Early voting continues for Berryville sales tax extension
Berryville residents can now vote on extending the city’s half-cent sales tax.
Early voting began on Wednesday, July 5, and will be available from 8:30 a.m. to 4:30 p.m. through Monday, July 10, at the Carroll County Clerk’s Office at 210 W. Church in Berryville and at the Western District Courthouse at 44 S. Spring St. in Eureka Springs.
The special election will be held from 7:30 a.m. and 7:30 p.m. on Tuesday, July 11, at Berryville First United Methodist Church at 400 Eureka Ave. in Berryville.
The Berryville City Council voted in April to approve Ordinances 1009 and 1011 and Resolution 1010 in order to call for the special election on the sales tax. The first, Ordinance 1009, is an ordinance amending Ordinance 970, under which the temporary 0.5 sales tax was initially levied, in order to change the designated use of the sales and use tax to allow it to be used to pay and secure the repayment of bonds approved by the voters and issued by the city. The ordinance also extends the tax by 10 years, moving its expiration date from Sept. 30, 2020, to Sept. 30, 2030.
There will be bond questions on the ballot regarding the following capital improvements: sewer improvements, street improvements, park and recreational improvements, fire department improvements and police department improvements. The police and fire department improvement bonds are related to equipment only.
Each capital improvement bond has a specified maximum aggregate principal amount. The maximum aggregate principal amount is $550,000 for sewer improvements, $4,400,000 for street improvements, $1,200,000 for parks and recreational improvements, $125,000 for fire department improvements and $225,000 for police department improvements.
Mayor Tim McKinney said the maximum amounts allowed would give the city enough to make bond payments and have funding left over, which would then go into the general fund.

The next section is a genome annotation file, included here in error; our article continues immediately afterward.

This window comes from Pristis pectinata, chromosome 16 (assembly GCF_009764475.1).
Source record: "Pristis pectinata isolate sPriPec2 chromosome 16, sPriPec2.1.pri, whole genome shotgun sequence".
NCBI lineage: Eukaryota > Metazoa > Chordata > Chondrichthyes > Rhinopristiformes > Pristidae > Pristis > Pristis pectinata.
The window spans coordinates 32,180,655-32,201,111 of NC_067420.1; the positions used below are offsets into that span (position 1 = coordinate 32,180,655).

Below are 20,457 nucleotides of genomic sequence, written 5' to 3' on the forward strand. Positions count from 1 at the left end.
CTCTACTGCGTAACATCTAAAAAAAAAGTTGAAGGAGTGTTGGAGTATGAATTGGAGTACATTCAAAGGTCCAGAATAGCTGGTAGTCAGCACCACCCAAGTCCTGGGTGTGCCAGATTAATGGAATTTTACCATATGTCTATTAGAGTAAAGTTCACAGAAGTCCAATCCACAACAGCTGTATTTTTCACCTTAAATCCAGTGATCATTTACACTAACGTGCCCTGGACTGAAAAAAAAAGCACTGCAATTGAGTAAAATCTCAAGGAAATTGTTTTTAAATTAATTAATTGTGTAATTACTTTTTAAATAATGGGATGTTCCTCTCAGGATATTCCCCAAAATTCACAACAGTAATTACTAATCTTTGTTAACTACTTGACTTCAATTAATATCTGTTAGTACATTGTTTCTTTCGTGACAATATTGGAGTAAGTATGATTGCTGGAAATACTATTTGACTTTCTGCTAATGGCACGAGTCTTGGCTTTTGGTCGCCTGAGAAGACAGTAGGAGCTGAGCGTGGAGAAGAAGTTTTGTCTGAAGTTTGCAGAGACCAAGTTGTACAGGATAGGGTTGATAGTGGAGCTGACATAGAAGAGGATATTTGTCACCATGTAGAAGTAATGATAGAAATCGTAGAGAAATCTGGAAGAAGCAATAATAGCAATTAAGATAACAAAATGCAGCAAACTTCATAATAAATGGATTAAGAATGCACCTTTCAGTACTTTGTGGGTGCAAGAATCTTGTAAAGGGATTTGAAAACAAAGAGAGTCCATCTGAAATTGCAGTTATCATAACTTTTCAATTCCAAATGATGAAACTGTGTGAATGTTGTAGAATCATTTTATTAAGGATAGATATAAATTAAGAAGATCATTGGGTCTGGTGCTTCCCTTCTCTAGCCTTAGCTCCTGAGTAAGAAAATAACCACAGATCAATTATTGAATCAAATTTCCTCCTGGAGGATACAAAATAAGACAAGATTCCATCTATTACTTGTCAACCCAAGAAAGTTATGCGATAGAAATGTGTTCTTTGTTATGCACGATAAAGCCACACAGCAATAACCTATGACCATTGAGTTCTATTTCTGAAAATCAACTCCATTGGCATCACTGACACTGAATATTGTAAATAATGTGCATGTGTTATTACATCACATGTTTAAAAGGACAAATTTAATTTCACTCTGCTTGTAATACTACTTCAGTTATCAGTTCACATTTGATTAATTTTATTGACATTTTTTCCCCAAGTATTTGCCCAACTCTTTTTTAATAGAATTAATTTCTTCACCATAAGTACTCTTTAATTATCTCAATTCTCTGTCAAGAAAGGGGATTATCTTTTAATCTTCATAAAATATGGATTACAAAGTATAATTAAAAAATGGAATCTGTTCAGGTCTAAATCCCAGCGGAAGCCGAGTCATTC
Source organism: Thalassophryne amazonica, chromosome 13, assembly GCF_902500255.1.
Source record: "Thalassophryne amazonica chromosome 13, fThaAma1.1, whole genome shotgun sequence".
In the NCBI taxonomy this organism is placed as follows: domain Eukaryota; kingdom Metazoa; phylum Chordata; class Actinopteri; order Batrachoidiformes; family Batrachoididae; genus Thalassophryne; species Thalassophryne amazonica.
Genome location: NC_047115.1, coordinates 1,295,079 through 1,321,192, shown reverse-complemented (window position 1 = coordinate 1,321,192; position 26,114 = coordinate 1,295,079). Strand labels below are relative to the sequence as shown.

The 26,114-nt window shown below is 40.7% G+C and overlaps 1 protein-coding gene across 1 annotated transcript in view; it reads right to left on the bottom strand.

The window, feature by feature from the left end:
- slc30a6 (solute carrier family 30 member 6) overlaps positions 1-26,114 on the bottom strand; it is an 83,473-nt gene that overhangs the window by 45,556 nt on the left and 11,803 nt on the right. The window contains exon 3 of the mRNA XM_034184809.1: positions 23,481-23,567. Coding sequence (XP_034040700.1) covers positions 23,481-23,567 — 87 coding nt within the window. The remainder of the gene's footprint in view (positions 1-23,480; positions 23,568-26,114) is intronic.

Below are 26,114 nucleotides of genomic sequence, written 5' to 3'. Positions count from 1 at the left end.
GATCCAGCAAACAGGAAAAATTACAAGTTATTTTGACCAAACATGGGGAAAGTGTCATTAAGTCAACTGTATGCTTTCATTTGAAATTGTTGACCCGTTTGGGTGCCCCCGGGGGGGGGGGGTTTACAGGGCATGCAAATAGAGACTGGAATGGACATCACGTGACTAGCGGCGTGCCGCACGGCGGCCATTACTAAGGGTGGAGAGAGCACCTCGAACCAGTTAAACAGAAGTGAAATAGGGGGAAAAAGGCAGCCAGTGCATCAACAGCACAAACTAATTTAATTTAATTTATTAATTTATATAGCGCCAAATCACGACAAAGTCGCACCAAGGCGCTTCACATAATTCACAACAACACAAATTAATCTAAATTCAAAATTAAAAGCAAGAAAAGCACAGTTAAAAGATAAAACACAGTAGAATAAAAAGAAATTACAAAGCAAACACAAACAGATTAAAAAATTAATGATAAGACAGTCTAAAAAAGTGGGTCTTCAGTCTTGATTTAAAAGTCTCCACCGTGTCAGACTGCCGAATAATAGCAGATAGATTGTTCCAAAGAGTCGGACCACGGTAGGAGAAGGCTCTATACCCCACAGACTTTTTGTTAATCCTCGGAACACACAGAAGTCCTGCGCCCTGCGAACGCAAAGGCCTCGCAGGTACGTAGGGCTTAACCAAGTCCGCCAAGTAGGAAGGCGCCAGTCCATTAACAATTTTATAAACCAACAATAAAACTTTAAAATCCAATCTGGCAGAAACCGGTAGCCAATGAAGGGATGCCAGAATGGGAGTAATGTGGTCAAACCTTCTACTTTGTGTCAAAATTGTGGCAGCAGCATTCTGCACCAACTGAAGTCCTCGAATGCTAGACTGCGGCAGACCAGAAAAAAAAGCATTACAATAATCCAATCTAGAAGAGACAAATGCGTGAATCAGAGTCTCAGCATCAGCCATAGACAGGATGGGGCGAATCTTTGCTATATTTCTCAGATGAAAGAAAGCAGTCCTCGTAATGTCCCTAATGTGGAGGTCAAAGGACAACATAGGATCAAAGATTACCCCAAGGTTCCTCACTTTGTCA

If only one bond issue, such as street improvements, passes while the others fail, the city would be able to issue bonds only for streets.
If the tax passes and all the bond questions fail, the tax will be changed and levied for an extended time period. To the extent that no bonds are outstanding, the city would be able to use the revenue generated by the sales tax for general purposes.
If the tax issue fails and any of the bond questions pass, the city could not issue bonds because it would not have any way to pay them back. The city could, however, come back in six months and try to pass the tax again.
The tax was originally approved by voters in a June 2011 special election, with a 24-month sunset clause. Two years later, voters in another special election approved extending the tax for another two years, and a five-year extension got voters’ OK in a special election in May 2015.
The tax is currently set to expire in 2020. Extending it an additional five years would allow the city to issue approximately $7 million in bonds that could be used to finance a variety of projects, McKinney said. Otherwise, the mayor said the city would have to wait until it has the cash in hand to move forward on projects such as adding a pump station at the industrial park, installing more sidewalks, investing in new equipment for the police department and making long-term repairs to the city’s outdoor pool.
“Extending the sales tax would allow us to complete a lot of these projects sooner rather than later,” he said. “Some of the repair projects are going to get more expensive to do the more we wait. We will probably save money in the long run by starting them now.”